Wei Jingsheng is a man who has earned great respect around the world. We don't believe he should have been incarcerated in the first place. We're greatly disappointed in the action that's taken place in China.

For example, the Chinese judicial authorities have yet to specify in public which sections of China's criminal law or other laws were violated by Mr. Wei. The vagueness of the formal charges causes us, and we believe the international community, to worry that Mr. Wei was convicted simply for his beliefs and for some of the associations that he held.

Obviously, free speech and free association are rights recognized by international human rights covenants.

The process here was flawed, severely flawed. In fact, I would go so far as to say that the process followed was unconscionable. He was in prolonged incommunicado detention. He was, of course, arrested very suddenly. In a formal sense, the trial was awfully quick. He had no time to prepare his defense, to consult with legal advisors.

The Chinese authorities clearly handled the case in a way that violated his internationally recognized right to a fair and public hearing.

We think the way this was done really gives the Chinese judicial system a black eye; that it suffered a serious blow to its prestige and has lost considerable standing.

Finally, we urge Chinese authorities to show clemency to this courageous man whose championing of democratic values has gained him international recognition.

Q Can I move to Mexico?

MR. DAVIES: Anything more on --

Q On China. We understand that Wei Jingsheng's sister is having meetings here this afternoon?

MR. DAVIES: That's right. She's been in town for a couple of days. She met with National Security Advisor Lake yesterday, and I believe the White House put out a statement about that. That was yesterday afternoon. She met today with Under Secretary of State Tarnoff and Assistant Secretaries Shattuck and Winston Lord here at the State Department. She will meet with Under Secretary of State Wirth tomorrow.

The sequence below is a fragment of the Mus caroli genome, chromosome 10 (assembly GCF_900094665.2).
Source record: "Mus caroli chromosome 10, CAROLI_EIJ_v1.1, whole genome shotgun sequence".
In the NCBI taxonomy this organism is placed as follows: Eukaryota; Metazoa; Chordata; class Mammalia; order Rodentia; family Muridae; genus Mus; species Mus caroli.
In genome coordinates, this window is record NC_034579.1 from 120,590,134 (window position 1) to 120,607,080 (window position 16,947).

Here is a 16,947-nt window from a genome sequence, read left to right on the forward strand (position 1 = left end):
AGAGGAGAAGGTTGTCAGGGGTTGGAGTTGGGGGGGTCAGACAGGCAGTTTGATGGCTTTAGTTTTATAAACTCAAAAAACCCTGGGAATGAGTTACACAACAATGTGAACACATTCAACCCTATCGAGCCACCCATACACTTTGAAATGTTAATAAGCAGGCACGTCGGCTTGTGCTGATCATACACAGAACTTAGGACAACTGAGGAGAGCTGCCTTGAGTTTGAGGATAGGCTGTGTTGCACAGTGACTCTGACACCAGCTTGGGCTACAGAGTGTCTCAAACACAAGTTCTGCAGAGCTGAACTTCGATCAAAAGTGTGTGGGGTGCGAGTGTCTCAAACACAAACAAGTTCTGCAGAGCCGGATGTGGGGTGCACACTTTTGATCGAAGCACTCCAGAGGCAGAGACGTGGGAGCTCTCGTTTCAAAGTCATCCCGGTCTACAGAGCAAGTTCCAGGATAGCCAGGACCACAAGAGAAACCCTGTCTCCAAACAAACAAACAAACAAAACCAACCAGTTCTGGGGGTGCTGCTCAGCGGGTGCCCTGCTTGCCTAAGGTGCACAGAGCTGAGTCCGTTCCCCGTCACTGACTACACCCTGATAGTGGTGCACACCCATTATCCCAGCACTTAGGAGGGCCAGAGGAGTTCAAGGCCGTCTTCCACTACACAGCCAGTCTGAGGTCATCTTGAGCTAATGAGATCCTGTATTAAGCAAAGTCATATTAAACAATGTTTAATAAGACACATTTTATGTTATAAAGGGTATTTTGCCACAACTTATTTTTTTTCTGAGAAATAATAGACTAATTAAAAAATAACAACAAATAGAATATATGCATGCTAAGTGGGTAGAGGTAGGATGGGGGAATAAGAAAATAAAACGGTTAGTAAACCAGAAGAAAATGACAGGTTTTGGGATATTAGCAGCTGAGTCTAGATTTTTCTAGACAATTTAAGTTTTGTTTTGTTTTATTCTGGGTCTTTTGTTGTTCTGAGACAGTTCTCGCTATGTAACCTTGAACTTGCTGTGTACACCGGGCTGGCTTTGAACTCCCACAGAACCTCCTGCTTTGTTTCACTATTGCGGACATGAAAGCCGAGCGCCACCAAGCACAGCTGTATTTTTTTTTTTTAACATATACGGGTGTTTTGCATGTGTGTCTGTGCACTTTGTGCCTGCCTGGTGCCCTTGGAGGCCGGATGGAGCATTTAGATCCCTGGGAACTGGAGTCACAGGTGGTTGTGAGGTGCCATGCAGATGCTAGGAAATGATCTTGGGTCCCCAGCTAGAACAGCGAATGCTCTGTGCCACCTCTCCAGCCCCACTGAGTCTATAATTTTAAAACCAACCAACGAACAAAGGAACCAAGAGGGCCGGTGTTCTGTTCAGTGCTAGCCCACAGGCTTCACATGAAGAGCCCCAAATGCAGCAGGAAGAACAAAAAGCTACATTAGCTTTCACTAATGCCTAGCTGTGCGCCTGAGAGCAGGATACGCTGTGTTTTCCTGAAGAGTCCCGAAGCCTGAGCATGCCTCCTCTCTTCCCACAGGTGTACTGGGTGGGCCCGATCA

I think in terms of what was said to her in those meetings, I would simply say that everything I've said today, of course, was said to her; we're very concerned about what's occurred. We expressed that concern to his sister.

Q Will this have any concrete repercussions on U.S.-Chinese relations?

MR. DAVIES: This, obviously, for us means that we will redouble our efforts with the Chinese in our discussions of their human rights practices to make our concerns known.

I think it's probably safe to say that Wei Jingsheng is our number one human rights concern right now, today, with China. We will make that plain to the Chinese.

Q Do you have anything on Turkey becoming a member of the European Customs Union?

MR. DAVIES: Actually, I did something wrong. I should have gone over here to the young lady I recognized. Then I'll come back to you.

Q State Department officials stated that a U.S. Customs attache in Mexico placed Carlos Salinas' name on a list of people whose entry and departure is monitored. Can you tell us under whose orders that was done or what specifically were his motives for placing him on this TSC list?

MR. DAVIES: What I can tell you about that is, as has been stated publicly, Mr. Salinas is on this Customs Service list of people whose entry and departure from the U.S. is noted.

Also, as we've already said, there is no U.S. Government investigation of Carlos Salinas. Inclusion on this list is for informational purposes. It doesn't suggest that an individual is subject to detention or investigation of any kind.